Bill T. Jones Delivers the First of Three Toni Morrison Lectures
Bill T. Jones delivered "Past Time", the first of three Toni Morrison lectures, in Richardson Auditorium on Tuesday, April 17 at 8 p.m. The series is entitled “The Life of an Idea: Investigating Belonging, Appropriating and Adapting in the Context of Time.”
Jones is an internationally acclaimed director, choreographer, and dancer. He is the recipient of a MacArthur "Genius" Award, two Tony Awards for his choreography on Broadway (Spring Awakening and FELA!), and the 2010 Kennedy Center Honors. He also has directed and performed work in collaboration with Toni Morrison.
During this talk, Jones discussed the influences on his art, his philosophy in approaching art, and especially his reception of the tradition of composer John Cage, who inspired Jones’ most recent production for the Bill T. Jones/Arnie Zane Dance Company, Story/Time. Jones will be performing a solo version of Story/Time on Thursday, April 19 at 8 p.m. in McCosh Hall, Room 10, accompanied by Story/Time composer Ted Coffey. A limited quantity of tickets are still available for this lecture.
Jones told the audience that when he agreed to talk at Princeton, “I realized I didn’t want to say something. I wanted to do something.” Throughout his talk, especially when sharing memories or quotations, the auditorium was permeated by sometimes subtle, sometimes overwhelming atmospheric background music.
In describing his relationship with avant-garde art, Jones mentioned Morton Feldman, Merce Cunningham, and many others, but chose to discuss mainly the artistic philosophy of John Cage, whom Jones called an “icon of modernism” and the “best symbol of the tradition I have tried for so long to be a part of.” John Cage is an experimentalist composer and music theorist who studied under Shoenburg. He is perhaps best known for 4’33”, which is performed in absence of deliberate sound.
Jones remembers his first encounter with a performance by Cage in 1972 at the College-in-the-Woods of Binghamton University where Jones was studying dance. “I was bored during the performance,” Jones recalled, “but then I couldn’t stop thinking about the event for days after. And that taught me, boredom is not a problem in and of itself. The night of that performance was a second birth for me, a coming into consciousness to the world of ideas – or what I choose to call, a discourse. I cannot say I was really in discourse but rather a newcomer, hearing the spirited exchanges of a heated debate from an anteroom. That night, I was given the concept that art is an exercise. I realized that art was a means by which I could validate my place in the world.”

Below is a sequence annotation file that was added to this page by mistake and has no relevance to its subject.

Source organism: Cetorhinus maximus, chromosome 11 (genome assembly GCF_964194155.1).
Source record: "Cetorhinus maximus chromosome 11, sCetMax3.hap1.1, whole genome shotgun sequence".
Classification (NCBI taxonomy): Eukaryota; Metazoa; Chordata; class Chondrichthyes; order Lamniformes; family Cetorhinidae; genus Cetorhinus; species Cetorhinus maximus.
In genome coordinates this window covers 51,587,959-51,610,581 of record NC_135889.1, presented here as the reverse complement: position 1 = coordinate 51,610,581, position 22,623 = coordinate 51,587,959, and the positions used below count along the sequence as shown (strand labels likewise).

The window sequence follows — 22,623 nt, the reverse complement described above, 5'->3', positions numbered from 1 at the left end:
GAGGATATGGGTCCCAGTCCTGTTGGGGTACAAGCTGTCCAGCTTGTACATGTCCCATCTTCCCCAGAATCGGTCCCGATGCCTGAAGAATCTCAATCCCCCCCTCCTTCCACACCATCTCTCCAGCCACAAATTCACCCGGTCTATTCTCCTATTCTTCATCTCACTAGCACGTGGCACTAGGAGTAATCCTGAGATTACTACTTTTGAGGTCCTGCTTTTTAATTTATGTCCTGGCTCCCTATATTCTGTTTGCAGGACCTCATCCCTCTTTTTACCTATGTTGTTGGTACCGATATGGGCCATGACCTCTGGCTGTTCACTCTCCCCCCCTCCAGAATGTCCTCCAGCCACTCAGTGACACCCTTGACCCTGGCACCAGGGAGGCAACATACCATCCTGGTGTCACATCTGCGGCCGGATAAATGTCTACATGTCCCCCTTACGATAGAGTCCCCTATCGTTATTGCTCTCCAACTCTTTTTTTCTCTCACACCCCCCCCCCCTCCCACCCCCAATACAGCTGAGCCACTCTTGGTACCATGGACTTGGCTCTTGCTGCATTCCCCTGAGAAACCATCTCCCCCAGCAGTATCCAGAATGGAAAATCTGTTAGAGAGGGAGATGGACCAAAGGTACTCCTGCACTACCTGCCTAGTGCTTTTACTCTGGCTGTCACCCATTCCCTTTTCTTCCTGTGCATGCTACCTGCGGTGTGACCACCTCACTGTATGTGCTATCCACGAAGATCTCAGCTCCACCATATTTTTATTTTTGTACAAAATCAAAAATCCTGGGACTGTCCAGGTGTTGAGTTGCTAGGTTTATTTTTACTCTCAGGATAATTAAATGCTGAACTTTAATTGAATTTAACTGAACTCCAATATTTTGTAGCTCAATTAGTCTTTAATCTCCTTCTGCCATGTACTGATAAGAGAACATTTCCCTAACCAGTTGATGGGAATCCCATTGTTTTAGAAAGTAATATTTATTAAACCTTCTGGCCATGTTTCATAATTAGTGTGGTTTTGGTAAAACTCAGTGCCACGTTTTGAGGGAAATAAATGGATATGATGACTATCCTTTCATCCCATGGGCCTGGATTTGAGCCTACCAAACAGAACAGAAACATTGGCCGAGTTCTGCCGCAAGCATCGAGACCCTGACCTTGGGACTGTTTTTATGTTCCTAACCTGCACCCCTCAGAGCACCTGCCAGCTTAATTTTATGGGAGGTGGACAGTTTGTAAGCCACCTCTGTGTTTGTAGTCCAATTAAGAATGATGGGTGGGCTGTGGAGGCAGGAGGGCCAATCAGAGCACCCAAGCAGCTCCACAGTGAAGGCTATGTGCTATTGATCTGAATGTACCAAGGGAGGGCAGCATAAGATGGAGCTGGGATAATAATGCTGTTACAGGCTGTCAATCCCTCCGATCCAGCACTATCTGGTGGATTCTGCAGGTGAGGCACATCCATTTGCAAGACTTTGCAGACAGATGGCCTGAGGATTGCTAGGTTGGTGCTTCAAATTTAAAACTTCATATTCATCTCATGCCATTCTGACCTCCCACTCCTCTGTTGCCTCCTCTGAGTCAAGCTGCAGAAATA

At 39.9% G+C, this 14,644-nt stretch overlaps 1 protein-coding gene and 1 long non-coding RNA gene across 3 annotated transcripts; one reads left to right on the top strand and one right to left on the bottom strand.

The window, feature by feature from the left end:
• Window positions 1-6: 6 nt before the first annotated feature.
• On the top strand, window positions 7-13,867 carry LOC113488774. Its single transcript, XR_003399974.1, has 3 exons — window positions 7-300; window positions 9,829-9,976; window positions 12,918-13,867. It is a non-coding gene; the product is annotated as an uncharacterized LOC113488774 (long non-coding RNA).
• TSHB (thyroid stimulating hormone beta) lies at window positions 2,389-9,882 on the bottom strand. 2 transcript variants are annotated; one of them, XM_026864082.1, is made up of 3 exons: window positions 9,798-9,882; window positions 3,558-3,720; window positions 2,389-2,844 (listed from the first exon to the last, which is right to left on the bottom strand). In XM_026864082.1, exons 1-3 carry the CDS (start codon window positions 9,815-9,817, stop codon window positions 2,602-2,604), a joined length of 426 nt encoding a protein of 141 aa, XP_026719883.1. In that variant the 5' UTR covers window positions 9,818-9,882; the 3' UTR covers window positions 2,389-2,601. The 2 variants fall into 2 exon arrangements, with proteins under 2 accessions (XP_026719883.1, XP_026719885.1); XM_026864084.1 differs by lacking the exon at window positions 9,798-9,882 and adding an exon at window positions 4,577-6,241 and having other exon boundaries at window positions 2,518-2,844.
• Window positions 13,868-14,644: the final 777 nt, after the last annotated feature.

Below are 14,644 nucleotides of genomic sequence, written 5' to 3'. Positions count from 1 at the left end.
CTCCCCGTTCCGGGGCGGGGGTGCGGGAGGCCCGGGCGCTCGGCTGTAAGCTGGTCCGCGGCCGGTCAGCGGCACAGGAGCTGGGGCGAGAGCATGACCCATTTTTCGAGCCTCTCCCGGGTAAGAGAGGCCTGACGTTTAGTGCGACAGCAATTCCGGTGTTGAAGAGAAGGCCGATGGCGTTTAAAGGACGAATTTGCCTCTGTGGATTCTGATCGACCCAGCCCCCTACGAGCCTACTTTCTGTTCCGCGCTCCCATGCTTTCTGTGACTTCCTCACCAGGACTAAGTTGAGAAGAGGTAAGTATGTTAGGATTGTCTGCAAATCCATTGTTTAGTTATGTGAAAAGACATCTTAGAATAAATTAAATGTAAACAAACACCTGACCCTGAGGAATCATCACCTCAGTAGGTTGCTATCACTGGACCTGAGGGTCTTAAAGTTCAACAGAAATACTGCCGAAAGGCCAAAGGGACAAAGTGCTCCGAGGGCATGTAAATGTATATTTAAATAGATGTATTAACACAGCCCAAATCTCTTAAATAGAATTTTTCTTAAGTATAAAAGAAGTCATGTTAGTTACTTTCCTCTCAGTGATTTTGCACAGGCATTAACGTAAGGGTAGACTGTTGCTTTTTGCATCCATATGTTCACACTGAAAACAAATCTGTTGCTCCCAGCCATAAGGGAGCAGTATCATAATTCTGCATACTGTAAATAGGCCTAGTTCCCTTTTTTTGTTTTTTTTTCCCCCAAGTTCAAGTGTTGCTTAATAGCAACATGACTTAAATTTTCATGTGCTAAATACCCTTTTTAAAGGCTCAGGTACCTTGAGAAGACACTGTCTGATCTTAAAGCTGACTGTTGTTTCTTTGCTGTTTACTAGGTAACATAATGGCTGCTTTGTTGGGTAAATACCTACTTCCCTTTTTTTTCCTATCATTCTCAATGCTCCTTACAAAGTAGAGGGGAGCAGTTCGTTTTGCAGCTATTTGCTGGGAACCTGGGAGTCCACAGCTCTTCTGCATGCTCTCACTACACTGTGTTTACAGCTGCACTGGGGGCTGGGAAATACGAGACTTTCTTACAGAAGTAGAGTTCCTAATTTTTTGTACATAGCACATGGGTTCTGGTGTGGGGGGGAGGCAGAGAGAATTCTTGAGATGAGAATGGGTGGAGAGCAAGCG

From this night onward, Jones saw himself as participating in a discourse – which he defines as “expanding an art practice into something broader, more democratic, participating in the world of ideas.” The discourse that Jones concerned himself with was the same as that of Cage, who saw the act of contribution and the experience of the auditors as separate – and who gave higher priority to the creation of art than its reception.
Jones more clearly articulated his relationship with Cage’s philosophy in the Q&A, when he was asked how such an internal medium can be considered a discourse. He explained, “There is a sense that we [the artists] are not supposed to care about the reception of the piece. We’re supposed to be in another plane. Or are we crass and craven? That is the rub: many performers are hungry, needy human beings. That’s what they aim at us a lot: that we’re misshapen and that that’s why we’re on stage. But a lot of us think it is our spiritual action, and thus, it is our discourse. So as to the question: Would I do it if no one liked it? Twenty years ago, I would have said yes. Now, I don’t know...”
During the lecture Jones discussed his newest production, Story/Time, a performance which follows in Cage’s tradition by using chance-controlled or aleatoric music, where chance determines the nature of the piece (as opposed to improvisation, which depends on the will of the artist). The piece on which Story/Time is based is Cage’s Indeterminacy (1958), in which Cage read 90 one-minute stories in a random order over a score composed by David Tudor. In Story/Time, Jones reads 70 one-minute stories, chosen randomly from 150 that he has composed about his life and people he has met. Ted Coffey composes the score, and in addition, the nine dancers of the Bill T. Jones/Arnie Zane Dance Company “float around” Jones in 60-second choreographies. “Everyone stays tuned in,” Jones said, because no one knows what will happen next.
Although Cage had his stories exactly timed, Jones does not. “I intuit,” he says, because he has a different focus: “Cage always said, find something unique. I say, in addition, find something authentic.” This is founded in his preoccupation over the question of “what really is artifex” – when the artists are responding to the chance as well, and when they like the audience do not know what comes next.
Tickets for “Story/Time” and Jones’ final lecture “With Time” are available through the Frist Campus Center Ticketing Office by calling 609-258-9220 or visiting the ticket office between 12:00pm-6:00pm Monday-Friday. For more information on the next two lectures, visit http://www.princeton.edu/caas/events